A common problem that occurs at this stage is that your database is larger than 1 or 2 MegaByte while many hosting providers limit uploads to 1~2 MB. While there are workarounds and technical tricks, the best course of action is to contact your new hosting provider and explain them that you need to import a database larger than the permitted upload level. Good hosting companies will either (temporarily) increase the upload limit on your account or will offer the execute the import for you.

Transferring an e-commerce database that requires synchronization is a bit more tricky. The current hosting vendor may agree to assist, but if they refuse, it may be prudent to seek professional assistance if you're unfamiliar with the process involved.

Move the Domain Name

This is a very important step. A newly relocated website needs people to be able to find it. Unless a domain is pointed in the direction of the new hosts servers, anyone using that domain name will be sent to an place that no longer exists.

For the most part, this is a very easy task. Go to the company your domain name is registered with (often but not always different from your hosting company, new or old) and:

  1. If possible, lower the value of Time To Live (TTL) a couple of days before the site's final move. The value is expressed in seconds so that 1 hour is 3600. Set it to that value or lower to prompt browsers to ask for the specific IP address of your domain name sooner rather than later; this helps prevent people looking at your old site location for days to come
  2. Change the old hosts DNS information with the DNS information provided by the new web host.

Ensure the DNS Change Has Propagated

The switch from an old DNS to a new one will not happen instantaneously even if the Time to Live of the domain name is set very low. Many major ISP's cache DNS requests themselves, surfing their customers faster domain name resolution in exchange for slightly out of date information. This means that while you already see your site on your new web hosts, others may still access your site at its old location.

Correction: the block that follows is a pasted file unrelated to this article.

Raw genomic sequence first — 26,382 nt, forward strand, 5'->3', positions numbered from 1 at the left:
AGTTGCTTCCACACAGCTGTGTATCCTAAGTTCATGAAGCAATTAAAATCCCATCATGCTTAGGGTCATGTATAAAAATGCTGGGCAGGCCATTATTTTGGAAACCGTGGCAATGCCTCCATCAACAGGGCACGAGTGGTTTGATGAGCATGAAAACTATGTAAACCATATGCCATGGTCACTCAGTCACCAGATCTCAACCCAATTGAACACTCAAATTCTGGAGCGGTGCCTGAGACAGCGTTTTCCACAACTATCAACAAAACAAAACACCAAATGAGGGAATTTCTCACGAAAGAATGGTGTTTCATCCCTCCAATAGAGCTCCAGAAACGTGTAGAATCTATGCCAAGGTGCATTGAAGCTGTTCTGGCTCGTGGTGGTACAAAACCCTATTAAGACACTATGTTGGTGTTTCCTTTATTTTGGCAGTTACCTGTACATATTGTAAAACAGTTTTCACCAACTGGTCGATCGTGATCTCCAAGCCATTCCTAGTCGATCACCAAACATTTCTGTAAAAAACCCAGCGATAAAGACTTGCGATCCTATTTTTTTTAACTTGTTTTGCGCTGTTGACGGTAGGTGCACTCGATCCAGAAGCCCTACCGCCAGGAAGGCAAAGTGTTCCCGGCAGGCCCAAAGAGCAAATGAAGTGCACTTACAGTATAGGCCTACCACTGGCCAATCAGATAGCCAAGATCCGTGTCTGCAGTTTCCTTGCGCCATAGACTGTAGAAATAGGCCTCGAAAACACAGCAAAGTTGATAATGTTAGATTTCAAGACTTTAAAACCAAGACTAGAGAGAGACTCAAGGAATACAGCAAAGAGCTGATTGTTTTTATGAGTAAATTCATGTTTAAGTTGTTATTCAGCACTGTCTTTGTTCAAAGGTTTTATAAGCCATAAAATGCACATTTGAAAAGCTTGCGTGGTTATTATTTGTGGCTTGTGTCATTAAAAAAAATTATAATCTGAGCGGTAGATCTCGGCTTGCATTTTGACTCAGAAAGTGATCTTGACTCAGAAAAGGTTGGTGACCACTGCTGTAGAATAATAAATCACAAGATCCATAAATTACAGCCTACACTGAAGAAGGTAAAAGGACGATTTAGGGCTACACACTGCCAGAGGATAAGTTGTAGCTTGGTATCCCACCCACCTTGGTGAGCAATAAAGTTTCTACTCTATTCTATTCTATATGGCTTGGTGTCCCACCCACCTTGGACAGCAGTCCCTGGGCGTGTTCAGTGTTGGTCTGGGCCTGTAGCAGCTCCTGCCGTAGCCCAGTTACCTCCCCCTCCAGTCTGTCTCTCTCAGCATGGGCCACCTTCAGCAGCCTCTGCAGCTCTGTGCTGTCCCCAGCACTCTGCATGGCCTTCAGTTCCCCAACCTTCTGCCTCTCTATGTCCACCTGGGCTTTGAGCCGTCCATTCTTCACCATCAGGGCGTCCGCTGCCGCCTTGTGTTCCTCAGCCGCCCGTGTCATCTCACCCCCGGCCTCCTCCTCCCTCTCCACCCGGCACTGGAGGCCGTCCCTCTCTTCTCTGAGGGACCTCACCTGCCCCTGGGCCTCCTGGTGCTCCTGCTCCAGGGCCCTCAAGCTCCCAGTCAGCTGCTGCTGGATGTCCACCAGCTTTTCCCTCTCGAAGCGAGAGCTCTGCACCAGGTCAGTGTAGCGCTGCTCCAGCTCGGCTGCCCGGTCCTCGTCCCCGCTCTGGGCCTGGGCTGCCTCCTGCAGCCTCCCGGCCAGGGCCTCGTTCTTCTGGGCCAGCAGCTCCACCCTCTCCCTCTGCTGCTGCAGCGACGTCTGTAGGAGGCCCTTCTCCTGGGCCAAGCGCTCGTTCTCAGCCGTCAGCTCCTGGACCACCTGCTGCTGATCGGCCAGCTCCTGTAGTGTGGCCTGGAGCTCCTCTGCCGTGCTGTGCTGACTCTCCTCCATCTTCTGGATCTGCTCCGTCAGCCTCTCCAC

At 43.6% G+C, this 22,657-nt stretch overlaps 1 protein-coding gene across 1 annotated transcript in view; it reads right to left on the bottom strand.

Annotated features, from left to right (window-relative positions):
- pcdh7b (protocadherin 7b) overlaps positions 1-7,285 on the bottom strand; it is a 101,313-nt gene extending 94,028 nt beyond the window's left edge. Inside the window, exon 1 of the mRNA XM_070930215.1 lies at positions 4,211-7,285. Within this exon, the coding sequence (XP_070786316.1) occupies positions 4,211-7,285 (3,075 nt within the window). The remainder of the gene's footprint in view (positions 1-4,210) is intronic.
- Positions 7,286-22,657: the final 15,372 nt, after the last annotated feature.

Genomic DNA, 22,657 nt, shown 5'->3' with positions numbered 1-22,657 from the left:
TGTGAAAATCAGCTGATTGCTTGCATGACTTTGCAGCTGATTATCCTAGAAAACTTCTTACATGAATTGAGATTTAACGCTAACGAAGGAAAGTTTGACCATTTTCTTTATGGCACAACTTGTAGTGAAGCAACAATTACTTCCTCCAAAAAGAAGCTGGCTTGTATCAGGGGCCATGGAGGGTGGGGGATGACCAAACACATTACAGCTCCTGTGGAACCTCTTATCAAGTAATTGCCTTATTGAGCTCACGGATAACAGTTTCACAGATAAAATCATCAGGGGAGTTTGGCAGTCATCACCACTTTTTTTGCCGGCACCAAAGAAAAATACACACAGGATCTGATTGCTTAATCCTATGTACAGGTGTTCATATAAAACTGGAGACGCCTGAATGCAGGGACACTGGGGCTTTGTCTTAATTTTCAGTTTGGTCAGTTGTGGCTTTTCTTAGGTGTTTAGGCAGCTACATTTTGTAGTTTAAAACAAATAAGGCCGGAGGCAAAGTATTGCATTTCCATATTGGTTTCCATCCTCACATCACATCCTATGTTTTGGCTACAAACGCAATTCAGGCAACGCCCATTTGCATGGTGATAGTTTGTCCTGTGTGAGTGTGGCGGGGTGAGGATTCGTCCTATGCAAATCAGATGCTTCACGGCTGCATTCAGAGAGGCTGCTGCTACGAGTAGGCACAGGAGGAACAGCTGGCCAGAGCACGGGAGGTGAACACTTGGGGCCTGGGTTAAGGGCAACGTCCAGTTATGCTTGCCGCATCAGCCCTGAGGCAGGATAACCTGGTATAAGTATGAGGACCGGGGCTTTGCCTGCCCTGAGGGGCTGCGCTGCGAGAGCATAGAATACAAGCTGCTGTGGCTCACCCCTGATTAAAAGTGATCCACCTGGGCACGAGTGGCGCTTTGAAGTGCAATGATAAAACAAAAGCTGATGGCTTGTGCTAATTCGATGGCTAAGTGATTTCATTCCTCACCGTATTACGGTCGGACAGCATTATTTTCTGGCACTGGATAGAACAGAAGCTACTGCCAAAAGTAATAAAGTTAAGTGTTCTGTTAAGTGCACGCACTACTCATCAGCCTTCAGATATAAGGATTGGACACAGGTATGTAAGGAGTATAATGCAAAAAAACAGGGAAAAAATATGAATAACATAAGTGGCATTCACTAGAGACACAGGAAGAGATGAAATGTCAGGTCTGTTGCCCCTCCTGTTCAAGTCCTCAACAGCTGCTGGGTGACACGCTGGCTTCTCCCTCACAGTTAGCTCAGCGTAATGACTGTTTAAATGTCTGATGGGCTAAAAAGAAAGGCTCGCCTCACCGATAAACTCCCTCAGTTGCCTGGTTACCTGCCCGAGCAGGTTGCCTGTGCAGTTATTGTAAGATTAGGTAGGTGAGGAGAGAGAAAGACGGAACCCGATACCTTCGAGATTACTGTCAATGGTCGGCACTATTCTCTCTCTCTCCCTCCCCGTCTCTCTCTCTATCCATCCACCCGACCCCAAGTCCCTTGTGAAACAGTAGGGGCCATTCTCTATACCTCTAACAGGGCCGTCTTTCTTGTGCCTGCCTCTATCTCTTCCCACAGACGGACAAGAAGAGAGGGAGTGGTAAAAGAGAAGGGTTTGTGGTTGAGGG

In general a full switch can take anywhere from 24-72 hours. So this is vitally important:

Don't take the original website down until search engine crawlers and all visitors access it from its new web host/IP address.


Do I need to redirect my old domain?

No, you don't need to provide any 302 or 301 redirects unless besides moving to a new web host you also changed the domain name itself. This is a separate case and falls outside of this article's context.

Will my ranking be affected by moving to a new web host?

No, it shouldn't. If done right, as described above, there is no down-time at all and the switch is completely transparent.

Do I have to worry about spammy sites on the new hosting provider?

In general, no. Search engine engineers know that millions upon millions of web sites live on so-called shared hosting: punishing 10,000 sites on 1 server because of the presence of one spammer would make no sense and open up ways of counter-SEO that would make search useless.
Search engines remember what domains do and, yes, if you buy a domain name it is a very good idea to investigate its history. That however is besides the context of this article.

* with contributions by Ruud Hein